A study of the impact of monetary policy on long-term interest rates in New Zealand : a thesis presented in partial fulfilment of the requirements for the degree of Master of Business Studies in Financial Economics at Massey University
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This paper examines the impact of monetary policy on the daily long-term interest rate (the 10 year government bond rate) in New Zealand. An attempt is also made to compare the impact of international long-term interest rates (the 10 year bond rate) on domestic long-term rates. The Monetary Condition Index (MCI) and 90 day bill rates are used as proxies for the Reserve Bank's monetary stance over the period 3 October 1994 to 30 September 1997. In the empirical literature, it is common to use the benchmark short-term interest rate as the monetary policy proxy. However, this paper argues that using the MCI as the proxy is more appropriate, as it incorporates the effect of the exchange rate, and in part reflects the monetary policy stance of the Reserve Bank. The study finds that the impact of domestic monetary policy on daily long-term interest rates is limited compared to the impact of international interest rates on those same rates. New Zealand long-term interest rates seem not only to move with international rates, but seem to be largely driven by them.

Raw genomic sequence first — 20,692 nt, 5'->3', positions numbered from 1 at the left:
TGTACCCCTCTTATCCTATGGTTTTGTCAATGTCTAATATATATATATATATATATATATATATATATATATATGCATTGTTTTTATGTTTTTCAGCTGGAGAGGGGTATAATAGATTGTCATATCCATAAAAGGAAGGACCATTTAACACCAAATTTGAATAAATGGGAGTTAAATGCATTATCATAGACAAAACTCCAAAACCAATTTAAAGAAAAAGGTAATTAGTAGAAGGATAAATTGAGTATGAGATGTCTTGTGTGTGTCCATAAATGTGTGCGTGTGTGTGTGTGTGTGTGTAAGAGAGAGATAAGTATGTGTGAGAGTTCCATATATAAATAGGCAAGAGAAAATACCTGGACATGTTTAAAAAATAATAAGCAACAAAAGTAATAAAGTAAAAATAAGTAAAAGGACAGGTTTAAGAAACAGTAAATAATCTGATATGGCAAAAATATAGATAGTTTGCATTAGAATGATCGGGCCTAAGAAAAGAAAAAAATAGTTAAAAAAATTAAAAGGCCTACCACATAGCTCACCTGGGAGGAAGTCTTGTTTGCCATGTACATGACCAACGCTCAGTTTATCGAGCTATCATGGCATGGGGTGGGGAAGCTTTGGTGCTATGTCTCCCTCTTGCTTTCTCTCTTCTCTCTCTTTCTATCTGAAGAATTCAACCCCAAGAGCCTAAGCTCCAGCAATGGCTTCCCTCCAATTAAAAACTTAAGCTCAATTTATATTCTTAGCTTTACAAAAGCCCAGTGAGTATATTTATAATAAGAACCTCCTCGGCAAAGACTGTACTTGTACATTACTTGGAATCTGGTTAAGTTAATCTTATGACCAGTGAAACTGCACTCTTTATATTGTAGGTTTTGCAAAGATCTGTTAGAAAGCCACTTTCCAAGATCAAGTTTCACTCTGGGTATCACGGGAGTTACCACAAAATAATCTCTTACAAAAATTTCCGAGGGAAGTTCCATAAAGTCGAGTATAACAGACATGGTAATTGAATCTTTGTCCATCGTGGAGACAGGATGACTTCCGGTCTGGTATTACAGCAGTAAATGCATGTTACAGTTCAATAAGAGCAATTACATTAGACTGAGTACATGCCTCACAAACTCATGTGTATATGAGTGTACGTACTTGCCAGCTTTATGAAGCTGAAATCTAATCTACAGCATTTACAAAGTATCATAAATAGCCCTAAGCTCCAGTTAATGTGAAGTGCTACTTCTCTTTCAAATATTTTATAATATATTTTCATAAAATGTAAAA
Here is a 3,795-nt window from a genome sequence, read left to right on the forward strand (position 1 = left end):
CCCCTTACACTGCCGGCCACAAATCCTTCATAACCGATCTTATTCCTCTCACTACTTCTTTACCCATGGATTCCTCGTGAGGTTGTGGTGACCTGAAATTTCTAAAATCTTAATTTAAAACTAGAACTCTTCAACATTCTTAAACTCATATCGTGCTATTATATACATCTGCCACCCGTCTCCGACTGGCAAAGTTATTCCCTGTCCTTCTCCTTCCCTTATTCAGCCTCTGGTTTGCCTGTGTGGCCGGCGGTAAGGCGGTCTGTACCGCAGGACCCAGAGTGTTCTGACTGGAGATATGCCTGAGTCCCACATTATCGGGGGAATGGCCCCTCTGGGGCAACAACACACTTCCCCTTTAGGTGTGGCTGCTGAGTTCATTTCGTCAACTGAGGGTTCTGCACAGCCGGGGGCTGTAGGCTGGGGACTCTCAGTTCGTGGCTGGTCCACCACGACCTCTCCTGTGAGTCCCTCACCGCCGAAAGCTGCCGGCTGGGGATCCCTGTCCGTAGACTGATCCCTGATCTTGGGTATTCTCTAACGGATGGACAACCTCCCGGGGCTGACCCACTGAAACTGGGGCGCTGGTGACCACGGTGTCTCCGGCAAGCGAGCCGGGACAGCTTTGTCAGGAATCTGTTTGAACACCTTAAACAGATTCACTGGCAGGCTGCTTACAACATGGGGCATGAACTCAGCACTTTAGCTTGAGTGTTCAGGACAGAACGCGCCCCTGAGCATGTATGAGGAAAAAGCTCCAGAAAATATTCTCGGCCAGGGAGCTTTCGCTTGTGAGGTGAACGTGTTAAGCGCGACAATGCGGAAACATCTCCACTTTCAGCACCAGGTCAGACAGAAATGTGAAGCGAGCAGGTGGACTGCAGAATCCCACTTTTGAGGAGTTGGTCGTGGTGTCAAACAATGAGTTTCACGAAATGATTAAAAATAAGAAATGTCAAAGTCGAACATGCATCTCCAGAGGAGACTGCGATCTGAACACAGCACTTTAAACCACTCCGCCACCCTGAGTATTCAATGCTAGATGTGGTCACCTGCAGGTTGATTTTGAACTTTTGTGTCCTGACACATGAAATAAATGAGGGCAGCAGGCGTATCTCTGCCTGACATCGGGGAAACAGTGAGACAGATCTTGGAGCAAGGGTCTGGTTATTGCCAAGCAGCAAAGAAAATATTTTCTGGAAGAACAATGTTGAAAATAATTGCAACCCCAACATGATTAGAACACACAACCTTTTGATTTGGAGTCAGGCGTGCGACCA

New Zealand, Monetary policy, Econometric models, Interest rates